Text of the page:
Both SoCal Gas and El Paso were looking to build a lucrative pipeline to Samalayuca, Mexico. Due to an earlier arrangement, these were the only two companies vying for the contract, Astrella said.

SoCal had a large cost advantage over El Paso, but withdrew from the project, he said.

California Split Into ‘Teams’

Other deals also came out of the September 1996 meeting. Minutes obtained from the meeting allegedly show that attendees had sought to carve up California, keeping control over Southern California as “Team 1,” while ceding control of the northern half of the state to Pacific Gas & Electric and natural gas providers throughout the Northwest as “Team 2,” Astrella said.

The plan took a few years to implement, but once all the elements were in place, customers got squeezed, Astrella said. El Paso bought up power plants in Southern California, and used those plants to purchase natural gas at artificially high prices. That caused the prices of electricity to jump, which was ultimately passed along to the power customer, he alleged.

Also, as El Paso was buying up the capacity on its own pipeline, that led to an artificial shortage in the state. In the past four years, the price of natural gas increased from roughly $2 per thousand cubic feet to $9 at its source, but jumped from $3 to $60 once it crossed the border into California, Astrella said.

“So they basically pocketed the very high profits on the gas, measured by the difference between the purchase price and the California border price, and then passed along the additional electric generation costs to the consumers,” he said.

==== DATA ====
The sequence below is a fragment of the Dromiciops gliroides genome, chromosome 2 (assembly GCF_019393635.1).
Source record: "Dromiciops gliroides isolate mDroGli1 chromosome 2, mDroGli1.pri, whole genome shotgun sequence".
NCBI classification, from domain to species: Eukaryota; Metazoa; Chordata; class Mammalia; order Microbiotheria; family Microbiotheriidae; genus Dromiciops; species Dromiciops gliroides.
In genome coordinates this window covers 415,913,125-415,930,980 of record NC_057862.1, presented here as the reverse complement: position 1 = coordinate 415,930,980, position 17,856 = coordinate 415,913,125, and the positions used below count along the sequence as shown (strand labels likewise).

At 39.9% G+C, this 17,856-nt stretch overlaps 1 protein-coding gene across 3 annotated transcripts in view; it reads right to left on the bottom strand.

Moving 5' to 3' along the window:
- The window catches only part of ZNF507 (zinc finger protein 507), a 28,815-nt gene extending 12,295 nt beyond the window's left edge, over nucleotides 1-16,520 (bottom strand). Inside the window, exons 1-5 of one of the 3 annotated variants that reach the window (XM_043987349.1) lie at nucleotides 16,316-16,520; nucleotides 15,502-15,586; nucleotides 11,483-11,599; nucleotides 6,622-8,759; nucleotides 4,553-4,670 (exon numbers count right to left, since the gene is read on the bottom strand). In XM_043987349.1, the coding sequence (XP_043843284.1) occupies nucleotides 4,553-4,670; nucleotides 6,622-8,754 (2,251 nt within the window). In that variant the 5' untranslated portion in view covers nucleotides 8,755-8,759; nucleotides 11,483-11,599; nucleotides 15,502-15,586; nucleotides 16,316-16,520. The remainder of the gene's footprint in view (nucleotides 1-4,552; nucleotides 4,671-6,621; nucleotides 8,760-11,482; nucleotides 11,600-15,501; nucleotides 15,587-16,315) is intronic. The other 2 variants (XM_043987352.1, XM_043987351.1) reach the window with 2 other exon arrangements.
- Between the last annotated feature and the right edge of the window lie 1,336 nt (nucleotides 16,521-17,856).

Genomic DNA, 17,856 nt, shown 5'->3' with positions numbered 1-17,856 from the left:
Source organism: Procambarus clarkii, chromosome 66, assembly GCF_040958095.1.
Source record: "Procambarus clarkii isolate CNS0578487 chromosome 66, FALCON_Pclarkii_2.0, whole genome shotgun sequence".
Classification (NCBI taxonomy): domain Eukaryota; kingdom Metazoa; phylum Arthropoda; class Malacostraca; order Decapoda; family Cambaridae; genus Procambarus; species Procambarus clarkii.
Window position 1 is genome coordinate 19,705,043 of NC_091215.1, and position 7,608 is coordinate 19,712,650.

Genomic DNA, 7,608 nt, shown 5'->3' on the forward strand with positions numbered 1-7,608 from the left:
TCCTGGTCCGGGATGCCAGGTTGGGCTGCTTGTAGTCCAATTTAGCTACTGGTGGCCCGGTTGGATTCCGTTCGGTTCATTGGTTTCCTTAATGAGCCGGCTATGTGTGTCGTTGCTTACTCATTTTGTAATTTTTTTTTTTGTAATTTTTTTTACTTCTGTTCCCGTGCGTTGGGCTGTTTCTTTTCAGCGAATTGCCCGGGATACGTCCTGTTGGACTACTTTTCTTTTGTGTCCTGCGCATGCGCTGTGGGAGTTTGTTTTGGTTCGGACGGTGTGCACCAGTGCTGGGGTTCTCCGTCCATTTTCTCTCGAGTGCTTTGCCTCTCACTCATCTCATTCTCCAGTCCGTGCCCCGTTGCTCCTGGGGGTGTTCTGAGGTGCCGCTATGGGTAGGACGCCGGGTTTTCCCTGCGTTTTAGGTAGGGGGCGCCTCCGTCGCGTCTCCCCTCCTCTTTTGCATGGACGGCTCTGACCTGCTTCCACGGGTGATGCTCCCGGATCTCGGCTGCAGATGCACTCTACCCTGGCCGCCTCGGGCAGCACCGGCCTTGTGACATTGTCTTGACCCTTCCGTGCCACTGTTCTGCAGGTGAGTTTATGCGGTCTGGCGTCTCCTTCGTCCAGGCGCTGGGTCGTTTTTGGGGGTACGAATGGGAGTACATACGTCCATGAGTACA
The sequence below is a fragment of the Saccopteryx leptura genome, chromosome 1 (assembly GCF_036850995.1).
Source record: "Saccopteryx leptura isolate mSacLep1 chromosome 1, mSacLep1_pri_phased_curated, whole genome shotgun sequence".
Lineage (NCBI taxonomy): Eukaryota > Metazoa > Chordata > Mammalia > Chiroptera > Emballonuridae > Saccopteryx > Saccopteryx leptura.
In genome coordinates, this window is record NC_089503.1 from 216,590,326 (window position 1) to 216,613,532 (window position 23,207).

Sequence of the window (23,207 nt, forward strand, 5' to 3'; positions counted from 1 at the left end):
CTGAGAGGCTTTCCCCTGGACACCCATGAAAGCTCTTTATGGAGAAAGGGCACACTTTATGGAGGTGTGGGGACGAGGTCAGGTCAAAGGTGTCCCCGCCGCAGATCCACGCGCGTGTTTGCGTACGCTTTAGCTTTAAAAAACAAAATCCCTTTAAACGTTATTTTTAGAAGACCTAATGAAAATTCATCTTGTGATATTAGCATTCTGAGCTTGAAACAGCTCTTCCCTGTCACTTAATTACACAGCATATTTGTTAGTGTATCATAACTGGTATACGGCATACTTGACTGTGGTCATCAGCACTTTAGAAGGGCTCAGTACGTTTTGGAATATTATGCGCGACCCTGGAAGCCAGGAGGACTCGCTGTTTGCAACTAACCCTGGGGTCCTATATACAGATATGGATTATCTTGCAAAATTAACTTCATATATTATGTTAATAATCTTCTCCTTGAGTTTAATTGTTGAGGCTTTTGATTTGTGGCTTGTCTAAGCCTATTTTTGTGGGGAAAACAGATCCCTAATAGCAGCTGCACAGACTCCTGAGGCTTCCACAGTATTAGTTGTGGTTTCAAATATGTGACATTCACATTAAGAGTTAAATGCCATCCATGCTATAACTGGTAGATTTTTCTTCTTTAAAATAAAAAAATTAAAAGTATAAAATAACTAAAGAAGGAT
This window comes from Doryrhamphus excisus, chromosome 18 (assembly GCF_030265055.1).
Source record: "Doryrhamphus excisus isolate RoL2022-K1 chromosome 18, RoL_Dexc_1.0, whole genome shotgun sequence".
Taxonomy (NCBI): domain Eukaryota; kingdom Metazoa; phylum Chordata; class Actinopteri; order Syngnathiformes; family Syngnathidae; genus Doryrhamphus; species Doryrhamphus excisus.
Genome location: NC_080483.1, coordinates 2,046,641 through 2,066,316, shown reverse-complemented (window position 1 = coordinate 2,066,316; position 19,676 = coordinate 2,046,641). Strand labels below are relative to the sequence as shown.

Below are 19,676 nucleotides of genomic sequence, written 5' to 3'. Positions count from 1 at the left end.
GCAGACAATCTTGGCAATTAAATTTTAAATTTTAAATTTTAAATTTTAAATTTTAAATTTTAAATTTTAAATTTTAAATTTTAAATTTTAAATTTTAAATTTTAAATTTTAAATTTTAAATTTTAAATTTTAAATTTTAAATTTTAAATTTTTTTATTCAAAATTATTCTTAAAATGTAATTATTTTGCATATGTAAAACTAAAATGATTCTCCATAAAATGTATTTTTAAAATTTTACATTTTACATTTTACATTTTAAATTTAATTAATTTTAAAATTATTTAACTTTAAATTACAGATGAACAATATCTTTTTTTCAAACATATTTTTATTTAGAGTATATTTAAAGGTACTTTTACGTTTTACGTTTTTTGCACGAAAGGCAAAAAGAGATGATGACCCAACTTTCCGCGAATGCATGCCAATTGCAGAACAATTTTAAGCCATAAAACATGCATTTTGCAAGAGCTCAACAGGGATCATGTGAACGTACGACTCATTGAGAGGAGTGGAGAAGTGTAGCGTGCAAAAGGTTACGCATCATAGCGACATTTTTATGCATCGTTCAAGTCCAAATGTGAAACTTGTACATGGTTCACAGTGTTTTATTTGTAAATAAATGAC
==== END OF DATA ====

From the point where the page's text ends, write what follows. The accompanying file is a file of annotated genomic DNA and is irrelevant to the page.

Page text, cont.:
This amounts to a restraint of trade and a monopoly, both violations of the Cartwright Act, and of the unfair competition and unlawful business practices provision of the California Business and Professional Code, said Albro Lundy III, who is joining the lawsuit with Astrella as an attorney representing Hermosa Beach-based Baker, Burton & Lundy.

This lawsuit follows on the heels of similar accusations against El Paso from the California Public Utilities Commission. Harvey Morris, public utilities council for the CPUC, filed a complaint with the Federal Energy Regulatory Commission alleging that El Paso gave its affiliates preferential treatment in hoarding the amount of space in its pipeline, artificially driving up the price for other buyers at the Southern California border.

The original complaint was filed in April, along with a request that the FERC void the contracts El Paso entered into with its own affiliates. In August, the CPUC applied to the FERC for summary disposition of the complaint, which is still pending, Morris said.

What makes the current lawsuits different from the move by the CPUC is that California regulators are looking only to stop El Paso and Sempra from what they’re doing right now. The two class-action lawsuits seek to recoup billions of dollars in what they call illegal profits, returning the money to San Diego ratepayers, said Brad Baker, also from the law firm of Baker, Burton & Lundy.

The two Dec. 19 lawsuits came on the heels of two earlier class-action lawsuits filed Nov. 28 and 29. Those suits, against Duke Energy, Dynegy, Inc., Enron, PG & E;, Sempra and others, alleged collusion and market manipulation among electricity producers and energy marketers trading in California.

The earlier lawsuits have no specific examples of market manipulation, however. The new lawsuit makes specific accusations, and has already assembled a paper trail, Lundy said.

Doug Kline, spokesman for Sempra, denied the allegations in the two most recent lawsuits.

“Any allegations that the company or its subsidiaries violated antitrust or other laws are completely false,” he said. “On Dec. 7, SDG & E; filed for emergency relief from the Federal Energy Regulatory Commission asking federal regulators to impose a price cap on natural gas transportation prices to the California border that, if approved, would lower costs for California gas customers.”